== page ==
The Letters

THE NEW COMMONWEALTH. MR. CHAMBERLAIN’S PROPOSALS. ENTHUSIASTIC ACCEPTANCE. CHOICE OF A CAPITAL. FROM OUR CORRESPONDENT. SYDNEY, Oct. 13 1903; Nov. 21 1903. Mr. Chamberlain’s Glasgow speeches are awakening an almost deafening series of echoes from every part of the continent. In Parliament, in the Press, in the street they form a subject of unending discussion, and produce every variety of comment. Whatever their result in the Mother Country may be, here they absorb attention. The total verdict is one of emphatic approval; that from the great majority of the people amounts to enthusiastic…
THE NEW COMMONWEALTH. CHOICE OF A CAPITAL. STATE JEALOUSIES. GOVERNMENT LOANS. FROM OUR CORRESPONDENT. SYDNEY, Oct. 20 1903; Nov. 25 1903. Federal affairs continue to concentrate attention. This is in some measure due to the fact that the State Legislatures are occupied with minor matters of merely local interest, getting through their business more or less steadily under the pressure of approaching summer. Then the Commonwealth Parliament is in extremis. It is about to commit suicide, shortening its existence by six months in order to avoid polling its vast area twice, once in December for…
THE NEW COMMONWEALTH. SEAT OF GOVERNMENT. RIVAL CLAIMS TO THE FEDERAL CITY. FROM OUR CORRESPONDENT. SYDNEY, Oct. 27 1903; Dec. 5 1903. The Commonwealth Parliament has been prorogued: it will soon be dissolved, and its obituary notices are already appearing. Naturally the Press sketches receive their colour from the campaign necessities of the moment. What is shadow to the Ministerial critic is sunshine to his Opposition contemporary. They invariably paint different pictures, so different indeed that now and then they scarcely seem to relate to the same subject. Partisanship runs riot at…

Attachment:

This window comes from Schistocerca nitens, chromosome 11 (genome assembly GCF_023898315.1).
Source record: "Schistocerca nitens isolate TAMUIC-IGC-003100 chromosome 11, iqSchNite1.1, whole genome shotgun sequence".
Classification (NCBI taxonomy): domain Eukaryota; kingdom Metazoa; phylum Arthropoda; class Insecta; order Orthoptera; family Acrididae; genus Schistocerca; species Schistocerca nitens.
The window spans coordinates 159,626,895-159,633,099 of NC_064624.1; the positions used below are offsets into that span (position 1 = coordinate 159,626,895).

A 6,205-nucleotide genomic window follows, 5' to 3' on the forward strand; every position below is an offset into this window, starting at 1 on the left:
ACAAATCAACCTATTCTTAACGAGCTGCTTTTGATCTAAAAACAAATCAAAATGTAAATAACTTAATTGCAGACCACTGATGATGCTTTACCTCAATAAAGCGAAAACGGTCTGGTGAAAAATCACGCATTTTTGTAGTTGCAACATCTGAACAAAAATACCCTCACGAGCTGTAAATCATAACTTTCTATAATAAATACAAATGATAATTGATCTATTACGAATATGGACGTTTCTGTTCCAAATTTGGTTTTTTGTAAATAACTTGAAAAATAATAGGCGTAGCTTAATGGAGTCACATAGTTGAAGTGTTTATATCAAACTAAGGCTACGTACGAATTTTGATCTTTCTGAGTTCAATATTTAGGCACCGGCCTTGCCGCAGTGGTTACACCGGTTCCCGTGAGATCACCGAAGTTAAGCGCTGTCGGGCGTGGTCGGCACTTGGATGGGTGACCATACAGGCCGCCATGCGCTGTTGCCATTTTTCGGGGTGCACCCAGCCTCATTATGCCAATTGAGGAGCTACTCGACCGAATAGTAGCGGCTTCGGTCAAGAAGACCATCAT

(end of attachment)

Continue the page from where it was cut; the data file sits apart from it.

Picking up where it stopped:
THE NEW COMMONWEALTH. POPULATION QUESTION. WELL-POISED EMPIRE. “COMMUNITY OF SACRIFICE.” FROM OUR CORRESPONDENT. SYDNEY, Nov. 2 1903; Dec. 9 1903. The general election has been formally opened. The Prime Minister stated his policy at Ballarat last Thursday, and the leader of the Opposition followed on Friday in the Melbourne Town Hall. This week Mr. Deakin speaks in Sydney and in Brisbane, so that the three most populous States will have been acquainted with his proposals. Mr. Reid has been intermittently carrying on a propaganda in Victoria on behalf of his allies in the country districts,…